Synthetic Routes to Carvone

Carvone, p-mentha-6,8-diene-2-one, formerly designated as carveol, is a common and important constituent of essential oils. It occurs in (+)-, (–)-, and (±)-forms. (+)-Carvone is the main component (50-60%) of the caraway (Carum carvi) and dill (oleum anethi) oils; the (–)-variety is found in spearmint oil (up to 70%) and in kuromoji oil. (+)-Carvone is present in gingergrass oil. (The pronounced differences in odor and taste of the optical isomers of carvone effectively illustrate the importance of stereoisomerism from an organoleptic point of view.) This α,β-unsaturated ketone is used extensively as an odorant and flavorant, and has considerable economic value. But the carvoniferous oils are expensive and subject to price fluctuations. Therefore, several synthetic routes have been developed to provide a substitute for the natural product or a partial replacement of it. These synthetic routes will be reviewed in this article.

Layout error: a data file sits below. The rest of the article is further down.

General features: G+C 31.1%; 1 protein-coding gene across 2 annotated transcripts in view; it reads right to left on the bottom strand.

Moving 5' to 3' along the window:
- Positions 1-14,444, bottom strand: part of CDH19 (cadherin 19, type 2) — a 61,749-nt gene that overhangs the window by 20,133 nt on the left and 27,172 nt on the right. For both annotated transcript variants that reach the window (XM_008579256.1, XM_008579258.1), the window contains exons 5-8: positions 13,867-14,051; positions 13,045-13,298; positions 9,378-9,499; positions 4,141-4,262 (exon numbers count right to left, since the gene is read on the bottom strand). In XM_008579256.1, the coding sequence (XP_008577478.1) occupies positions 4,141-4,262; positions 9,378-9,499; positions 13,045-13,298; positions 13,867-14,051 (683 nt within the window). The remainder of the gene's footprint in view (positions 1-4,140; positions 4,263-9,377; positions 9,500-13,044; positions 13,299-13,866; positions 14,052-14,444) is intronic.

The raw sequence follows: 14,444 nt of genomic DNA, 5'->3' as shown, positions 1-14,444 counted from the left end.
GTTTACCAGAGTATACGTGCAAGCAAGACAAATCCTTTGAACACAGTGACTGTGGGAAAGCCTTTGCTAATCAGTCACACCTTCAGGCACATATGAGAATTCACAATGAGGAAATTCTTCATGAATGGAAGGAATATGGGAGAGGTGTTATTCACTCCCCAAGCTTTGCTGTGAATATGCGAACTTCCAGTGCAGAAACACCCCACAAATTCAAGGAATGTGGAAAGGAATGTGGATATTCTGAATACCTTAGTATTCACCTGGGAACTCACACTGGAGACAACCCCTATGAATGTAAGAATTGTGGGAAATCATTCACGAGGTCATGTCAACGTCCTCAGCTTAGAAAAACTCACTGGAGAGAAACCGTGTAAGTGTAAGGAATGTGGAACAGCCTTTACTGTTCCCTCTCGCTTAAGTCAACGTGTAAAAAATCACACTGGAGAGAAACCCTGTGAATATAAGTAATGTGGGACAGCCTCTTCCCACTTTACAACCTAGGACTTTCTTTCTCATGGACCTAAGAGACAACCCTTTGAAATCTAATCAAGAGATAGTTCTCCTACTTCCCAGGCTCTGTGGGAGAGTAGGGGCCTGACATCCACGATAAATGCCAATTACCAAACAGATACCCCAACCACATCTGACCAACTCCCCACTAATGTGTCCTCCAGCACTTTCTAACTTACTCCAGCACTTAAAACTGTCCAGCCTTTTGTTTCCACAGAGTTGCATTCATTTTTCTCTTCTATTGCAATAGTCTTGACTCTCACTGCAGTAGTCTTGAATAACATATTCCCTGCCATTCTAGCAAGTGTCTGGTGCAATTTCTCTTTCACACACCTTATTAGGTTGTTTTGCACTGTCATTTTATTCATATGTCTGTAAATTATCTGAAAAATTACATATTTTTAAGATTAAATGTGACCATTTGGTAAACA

Syntheses from Iimonene

About 80 million pounds of (+)-limonene per year is potentially available from the citrus industry but only a quarter of this amount is currently recovered and marketed. This abundant raw material constitutes an excellent starting point for the production of carvone.

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